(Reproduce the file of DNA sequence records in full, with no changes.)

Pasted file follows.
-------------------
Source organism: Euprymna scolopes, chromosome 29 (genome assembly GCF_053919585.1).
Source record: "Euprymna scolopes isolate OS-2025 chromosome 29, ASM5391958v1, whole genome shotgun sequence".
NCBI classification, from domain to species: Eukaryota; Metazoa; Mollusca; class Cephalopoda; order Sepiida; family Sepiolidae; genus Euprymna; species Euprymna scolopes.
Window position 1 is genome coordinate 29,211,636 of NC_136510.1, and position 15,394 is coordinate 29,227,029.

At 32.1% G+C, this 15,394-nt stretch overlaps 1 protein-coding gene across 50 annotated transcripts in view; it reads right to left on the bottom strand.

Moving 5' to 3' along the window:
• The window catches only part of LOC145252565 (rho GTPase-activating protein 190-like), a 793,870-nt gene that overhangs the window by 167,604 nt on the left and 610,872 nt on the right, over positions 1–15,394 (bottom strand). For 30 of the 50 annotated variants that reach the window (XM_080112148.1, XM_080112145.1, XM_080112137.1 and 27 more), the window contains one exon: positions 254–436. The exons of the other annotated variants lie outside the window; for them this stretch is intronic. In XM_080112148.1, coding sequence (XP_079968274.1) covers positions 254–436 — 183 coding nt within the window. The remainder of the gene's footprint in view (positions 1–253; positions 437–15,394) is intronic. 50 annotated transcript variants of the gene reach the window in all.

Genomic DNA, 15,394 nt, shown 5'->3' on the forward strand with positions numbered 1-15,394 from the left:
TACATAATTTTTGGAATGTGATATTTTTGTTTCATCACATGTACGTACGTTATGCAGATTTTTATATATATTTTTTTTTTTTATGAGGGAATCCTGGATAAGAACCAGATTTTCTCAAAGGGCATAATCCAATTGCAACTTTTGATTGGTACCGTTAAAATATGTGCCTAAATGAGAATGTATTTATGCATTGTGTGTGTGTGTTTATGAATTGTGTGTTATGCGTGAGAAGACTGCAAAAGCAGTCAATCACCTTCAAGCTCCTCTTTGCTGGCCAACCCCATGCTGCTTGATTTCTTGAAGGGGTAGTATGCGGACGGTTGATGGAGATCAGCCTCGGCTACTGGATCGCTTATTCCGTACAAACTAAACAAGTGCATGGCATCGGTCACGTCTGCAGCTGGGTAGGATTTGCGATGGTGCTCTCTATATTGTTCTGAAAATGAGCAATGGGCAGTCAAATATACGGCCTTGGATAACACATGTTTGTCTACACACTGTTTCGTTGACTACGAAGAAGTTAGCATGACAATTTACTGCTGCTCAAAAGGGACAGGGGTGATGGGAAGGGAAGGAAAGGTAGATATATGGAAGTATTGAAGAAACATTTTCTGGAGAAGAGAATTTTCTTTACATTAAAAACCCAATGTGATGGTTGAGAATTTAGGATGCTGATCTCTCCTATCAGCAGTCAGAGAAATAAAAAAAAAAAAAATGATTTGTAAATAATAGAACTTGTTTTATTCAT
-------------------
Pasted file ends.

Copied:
Source organism: Euprymna scolopes, chromosome 29 (genome assembly GCF_053919585.1).
Source record: "Euprymna scolopes isolate OS-2025 chromosome 29, ASM5391958v1, whole genome shotgun sequence".
NCBI classification, from domain to species: Eukaryota; Metazoa; Mollusca; class Cephalopoda; order Sepiida; family Sepiolidae; genus Euprymna; species Euprymna scolopes.
Window position 1 is genome coordinate 29,211,636 of NC_136510.1, and position 15,394 is coordinate 29,227,029.

At 32.1% G+C, this 15,394-nt stretch overlaps 1 protein-coding gene across 50 annotated transcripts in view; it reads right to left on the bottom strand.

Moving 5' to 3' along the window:
• The window catches only part of LOC145252565 (rho GTPase-activating protein 190-like), a 793,870-nt gene that overhangs the window by 167,604 nt on the left and 610,872 nt on the right, over positions 1–15,394 (bottom strand). For 30 of the 50 annotated variants that reach the window (XM_080112148.1, XM_080112145.1, XM_080112137.1 and 27 more), the window contains one exon: positions 254–436. The exons of the other annotated variants lie outside the window; for them this stretch is intronic. In XM_080112148.1, coding sequence (XP_079968274.1) covers positions 254–436 — 183 coding nt within the window. The remainder of the gene's footprint in view (positions 1–253; positions 437–15,394) is intronic. 50 annotated transcript variants of the gene reach the window in all.

Genomic DNA, 15,394 nt, shown 5'->3' on the forward strand with positions numbered 1-15,394 from the left:
TACATAATTTTTGGAATGTGATATTTTTGTTTCATCACATGTACGTACGTTATGCAGATTTTTATATATATTTTTTTTTTTTATGAGGGAATCCTGGATAAGAACCAGATTTTCTCAAAGGGCATAATCCAATTGCAACTTTTGATTGGTACCGTTAAAATATGTGCCTAAATGAGAATGTATTTATGCATTGTGTGTGTGTGTTTATGAATTGTGTGTTATGCGTGAGAAGACTGCAAAAGCAGTCAATCACCTTCAAGCTCCTCTTTGCTGGCCAACCCCATGCTGCTTGATTTCTTGAAGGGGTAGTATGCGGACGGTTGATGGAGATCAGCCTCGGCTACTGGATCGCTTATTCCGTACAAACTAAACAAGTGCATGGCATCGGTCACGTCTGCAGCTGGGTAGGATTTGCGATGGTGCTCTCTATATTGTTCTGAAAATGAGCAATGGGCAGTCAAATATACGGCCTTGGATAACACATGTTTGTCTACACACTGTTTCGTTGACTACGAAGAAGTTAGCATGACAATTTACTGCTGCTCAAAAGGGACAGGGGTGATGGGAAGGGAAGGAAAGGTAGATATATGGAAGTATTGAAGAAACATTTTCTGGAGAAGAGAATTTTCTTTACATTAAAAACCCAATGTGATGGTTGAGAATTTAGGATGCTGATCTCTCCTATCAGCAGTCAGAGAAATAAAAAAAAAAAAAATGATTTGTAAATAATAGAACTTGTTTTATTCAT